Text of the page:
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Why Fructose is a Concern

Fructose in the diet is NOT harmless. If you are thinking that fructose comes in fruit, you are right but fructose from fruit is not the problem. Fructose is found in fruit, vegetables and honey—real food. Fructose in real food is not harmful because of the fiber present in fruit and vegetables.

Honey is like pure sugar. It does not contain any fat and only trace amounts of protein and fiber. One tablespoon of honey contains 17g carbs—specifically sugar, glucose and fructose in equal amounts. Raw honey contains many important compounds including propolis, polyphenols, antioxidants, and vitamins and minerals, but it is important to keep honey consumption low. Balance the benefits of honey with the high amount of glucose and fructose contained in honey.

Our main concern is fructose found in sugar and corn syrup and high fructose corn syrup. Refined sugar is called sucrose. It is half glucose and half fructose. High-fructose corn syrup is about 55% (or more) fructose and 45% glucose.

Glucose and fructose are the most abundant sugars in our diet.

The human body handles glucose and fructose differently. Excess fructose consumption increasingly influences the global epidemics of diabetes mellitus, obesity, and the associated cardiometabolic risks.

Fructose activates profound metabolic consequences like:

  • High cholesterol
  • High triglycerides
  • High uric acid

Excess Fructose has Dangerous Consequences When it Gets to the Liver.

  • Glucose metabolizes directly throughout the body. Every cell in the body can use glucose for energy.
  • Most cells in our body cannot metabolize fructose directly.
  • Fructose metabolizes predominantly in the liver but also in the muscle, fat tissue, gut, and sperm.
  • Fructose works to make glycogen and triglycerides in the liver. [source]
  • When fructose gets to the liver there are dangerous consequences for the liver, arteries and heart.
  • The liver makes FAT from fructose.

The Liver Uses Fructose to Make Fat

Lipogenesis is the process where the liver makes fat from fructose. When you eat enough fructose, fat accumulates in your liver cells leading to the condition called Nonalcoholic Fatty Liver Disease (NAFLD).

NAFLD was virtually unknown before 1980.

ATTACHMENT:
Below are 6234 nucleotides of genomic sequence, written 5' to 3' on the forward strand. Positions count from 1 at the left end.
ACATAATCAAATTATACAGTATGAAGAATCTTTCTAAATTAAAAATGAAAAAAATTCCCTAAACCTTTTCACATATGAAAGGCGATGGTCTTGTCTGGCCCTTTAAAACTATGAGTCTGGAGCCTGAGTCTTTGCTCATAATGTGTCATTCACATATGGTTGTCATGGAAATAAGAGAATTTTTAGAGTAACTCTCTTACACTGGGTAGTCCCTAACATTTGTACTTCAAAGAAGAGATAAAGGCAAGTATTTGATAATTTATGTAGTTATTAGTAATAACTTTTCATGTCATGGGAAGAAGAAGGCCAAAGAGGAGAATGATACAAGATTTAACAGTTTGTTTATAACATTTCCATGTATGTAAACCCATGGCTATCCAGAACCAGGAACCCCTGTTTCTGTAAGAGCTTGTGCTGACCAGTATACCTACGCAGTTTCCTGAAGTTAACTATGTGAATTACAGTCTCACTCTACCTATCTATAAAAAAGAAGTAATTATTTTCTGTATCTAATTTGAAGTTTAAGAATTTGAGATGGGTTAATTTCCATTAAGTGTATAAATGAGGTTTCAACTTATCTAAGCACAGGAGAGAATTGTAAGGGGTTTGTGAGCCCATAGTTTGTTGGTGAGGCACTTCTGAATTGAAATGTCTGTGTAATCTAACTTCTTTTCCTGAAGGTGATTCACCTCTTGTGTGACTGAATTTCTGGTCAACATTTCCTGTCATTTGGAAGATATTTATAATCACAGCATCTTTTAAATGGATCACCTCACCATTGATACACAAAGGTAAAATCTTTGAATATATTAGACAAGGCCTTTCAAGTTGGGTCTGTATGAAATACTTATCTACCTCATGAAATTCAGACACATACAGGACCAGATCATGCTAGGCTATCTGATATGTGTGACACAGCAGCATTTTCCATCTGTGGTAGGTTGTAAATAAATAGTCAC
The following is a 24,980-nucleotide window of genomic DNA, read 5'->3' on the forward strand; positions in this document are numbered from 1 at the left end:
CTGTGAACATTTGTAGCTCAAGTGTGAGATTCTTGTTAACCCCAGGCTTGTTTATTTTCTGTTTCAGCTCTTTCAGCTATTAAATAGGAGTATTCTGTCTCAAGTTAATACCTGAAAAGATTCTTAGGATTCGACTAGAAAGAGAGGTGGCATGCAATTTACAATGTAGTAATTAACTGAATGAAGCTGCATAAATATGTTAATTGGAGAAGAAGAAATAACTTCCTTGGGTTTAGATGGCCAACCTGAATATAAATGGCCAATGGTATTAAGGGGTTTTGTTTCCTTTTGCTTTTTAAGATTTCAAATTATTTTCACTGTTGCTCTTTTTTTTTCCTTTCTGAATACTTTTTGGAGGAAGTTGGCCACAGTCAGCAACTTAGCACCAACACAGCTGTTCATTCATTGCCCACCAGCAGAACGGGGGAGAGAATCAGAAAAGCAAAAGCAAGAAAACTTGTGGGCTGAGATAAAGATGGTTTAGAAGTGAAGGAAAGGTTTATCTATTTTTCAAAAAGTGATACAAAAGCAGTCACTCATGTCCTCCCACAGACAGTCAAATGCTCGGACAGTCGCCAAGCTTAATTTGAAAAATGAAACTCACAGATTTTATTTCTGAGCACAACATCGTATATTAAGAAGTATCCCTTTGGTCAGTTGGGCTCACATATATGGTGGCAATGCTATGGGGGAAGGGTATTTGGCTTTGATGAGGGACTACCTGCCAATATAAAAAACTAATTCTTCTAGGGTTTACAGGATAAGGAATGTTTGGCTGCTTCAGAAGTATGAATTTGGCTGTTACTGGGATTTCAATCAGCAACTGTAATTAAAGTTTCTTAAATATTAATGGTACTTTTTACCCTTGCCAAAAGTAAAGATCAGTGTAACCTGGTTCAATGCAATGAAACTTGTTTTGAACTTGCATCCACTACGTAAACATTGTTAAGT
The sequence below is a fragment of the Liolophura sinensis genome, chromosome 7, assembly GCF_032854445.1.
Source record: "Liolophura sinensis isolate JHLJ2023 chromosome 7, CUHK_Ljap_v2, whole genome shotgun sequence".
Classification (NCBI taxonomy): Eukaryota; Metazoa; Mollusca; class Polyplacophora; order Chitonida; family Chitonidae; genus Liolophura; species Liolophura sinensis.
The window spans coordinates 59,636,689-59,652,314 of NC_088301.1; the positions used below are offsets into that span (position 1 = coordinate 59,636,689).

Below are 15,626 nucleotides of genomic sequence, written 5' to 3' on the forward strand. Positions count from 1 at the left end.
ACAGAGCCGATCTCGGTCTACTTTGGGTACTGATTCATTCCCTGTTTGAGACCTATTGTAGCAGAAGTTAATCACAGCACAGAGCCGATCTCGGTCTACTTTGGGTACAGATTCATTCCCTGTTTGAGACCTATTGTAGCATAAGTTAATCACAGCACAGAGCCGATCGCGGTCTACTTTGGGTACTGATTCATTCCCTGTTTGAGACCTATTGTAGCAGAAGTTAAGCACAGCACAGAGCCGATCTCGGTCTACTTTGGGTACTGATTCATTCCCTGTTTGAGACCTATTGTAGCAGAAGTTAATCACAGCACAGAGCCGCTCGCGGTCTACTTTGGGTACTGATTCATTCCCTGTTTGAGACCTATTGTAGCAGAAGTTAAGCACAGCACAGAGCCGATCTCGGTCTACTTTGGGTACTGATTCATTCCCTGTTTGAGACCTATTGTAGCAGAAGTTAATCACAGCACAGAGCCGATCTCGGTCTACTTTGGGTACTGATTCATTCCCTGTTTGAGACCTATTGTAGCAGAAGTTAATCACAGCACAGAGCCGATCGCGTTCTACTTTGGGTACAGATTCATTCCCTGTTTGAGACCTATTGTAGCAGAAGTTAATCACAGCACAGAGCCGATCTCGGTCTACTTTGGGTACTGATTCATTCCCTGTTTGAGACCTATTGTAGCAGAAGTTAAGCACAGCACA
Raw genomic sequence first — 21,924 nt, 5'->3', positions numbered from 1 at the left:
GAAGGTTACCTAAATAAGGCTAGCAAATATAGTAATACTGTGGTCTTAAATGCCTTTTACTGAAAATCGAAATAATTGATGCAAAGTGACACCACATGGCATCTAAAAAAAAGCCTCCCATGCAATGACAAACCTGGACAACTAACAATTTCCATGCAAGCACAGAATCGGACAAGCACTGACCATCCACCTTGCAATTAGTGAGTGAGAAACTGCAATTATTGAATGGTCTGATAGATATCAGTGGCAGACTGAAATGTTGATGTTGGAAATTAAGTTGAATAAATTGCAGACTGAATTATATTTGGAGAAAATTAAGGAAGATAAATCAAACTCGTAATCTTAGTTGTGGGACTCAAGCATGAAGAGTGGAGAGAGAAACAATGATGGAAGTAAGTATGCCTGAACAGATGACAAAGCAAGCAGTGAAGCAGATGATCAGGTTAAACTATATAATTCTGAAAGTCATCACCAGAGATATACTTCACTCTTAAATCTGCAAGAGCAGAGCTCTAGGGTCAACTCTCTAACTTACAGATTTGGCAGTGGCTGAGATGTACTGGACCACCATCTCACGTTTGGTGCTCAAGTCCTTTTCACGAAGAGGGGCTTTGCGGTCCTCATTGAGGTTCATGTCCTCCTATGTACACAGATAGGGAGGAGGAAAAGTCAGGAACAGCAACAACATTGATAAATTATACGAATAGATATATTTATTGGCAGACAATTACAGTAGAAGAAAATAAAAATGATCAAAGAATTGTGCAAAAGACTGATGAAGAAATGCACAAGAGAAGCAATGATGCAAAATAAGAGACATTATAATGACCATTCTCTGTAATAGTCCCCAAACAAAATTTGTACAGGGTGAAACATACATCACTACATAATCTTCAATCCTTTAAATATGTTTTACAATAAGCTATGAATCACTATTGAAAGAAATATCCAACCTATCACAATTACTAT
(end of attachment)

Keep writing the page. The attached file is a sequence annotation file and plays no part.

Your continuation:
Fructose Makes You Eat More and Leads to Chronic Disease

When we consume fructose in processed food and sugary drinks it does not trigger satiety. It makes foods more palatable and stimulates a higher consumption of food—you will eat more. [source]

Excessive sugar and fructose consumption contributes to the epidemic of epidemic of cardiorenal disease (heart/kidney) and the incidence of obesity, high blood pressure, metabolic syndrome, type 2 diabetes, and kidney disease.[source]

Chronic metabolic diseases (including type 2 diabetes, hypertension, dyslipidemia, cardiovascular disease, cancer, dementia, polycystic ovarian disease, and non-alcoholic fatty liver disease) are now rampant throughout both the developed and developing world. These diseases are increasing in prevalence, severity, and as a percentage of total healthcare costs worldwide. Each of these chronic metabolic diseases are associated with dysfunctional mitochondrial energetics, resulting in the phenomenon of insulin resistance, which foments other altered cellular processes resulting in chronic disease.

Nonalcoholic fatty liver disease (NAFLD)

NAFLD is a leading cause of chronic liver disease and includes hepatic steatosis and nonalcoholic steatohepatitis (NASH), which can progress to liver fibrosis and cirrhosis [source]. Globally the rate of NAFLD is 32% of the adult population. NASH is the fastest-rising cause of liver cancer worldwide and is also the fastest-rising indication for liver transplantation in the United States [source].

The incidence of NAFLD in the US is about 45% [source] and according to Robert H Lustig, MD, 25% of all children have fatty liver disease. Fifty years ago if you had fatty liver you were an alcoholic.

Fructose Consumption is Growing Exponentially

In the early 1900s, fructose consumption came mostly from eating a small amount of fruit and vegetables and some honey. The average fructose consumption was about one ounce or 15 grams per day. Today Americans average 60 – 75 grams of fructose per day.

Since the 1970s fructose consumption has increased 30% according to a 2017 article published in Nutrients.

Foods Contributing to the High Intake of Fructose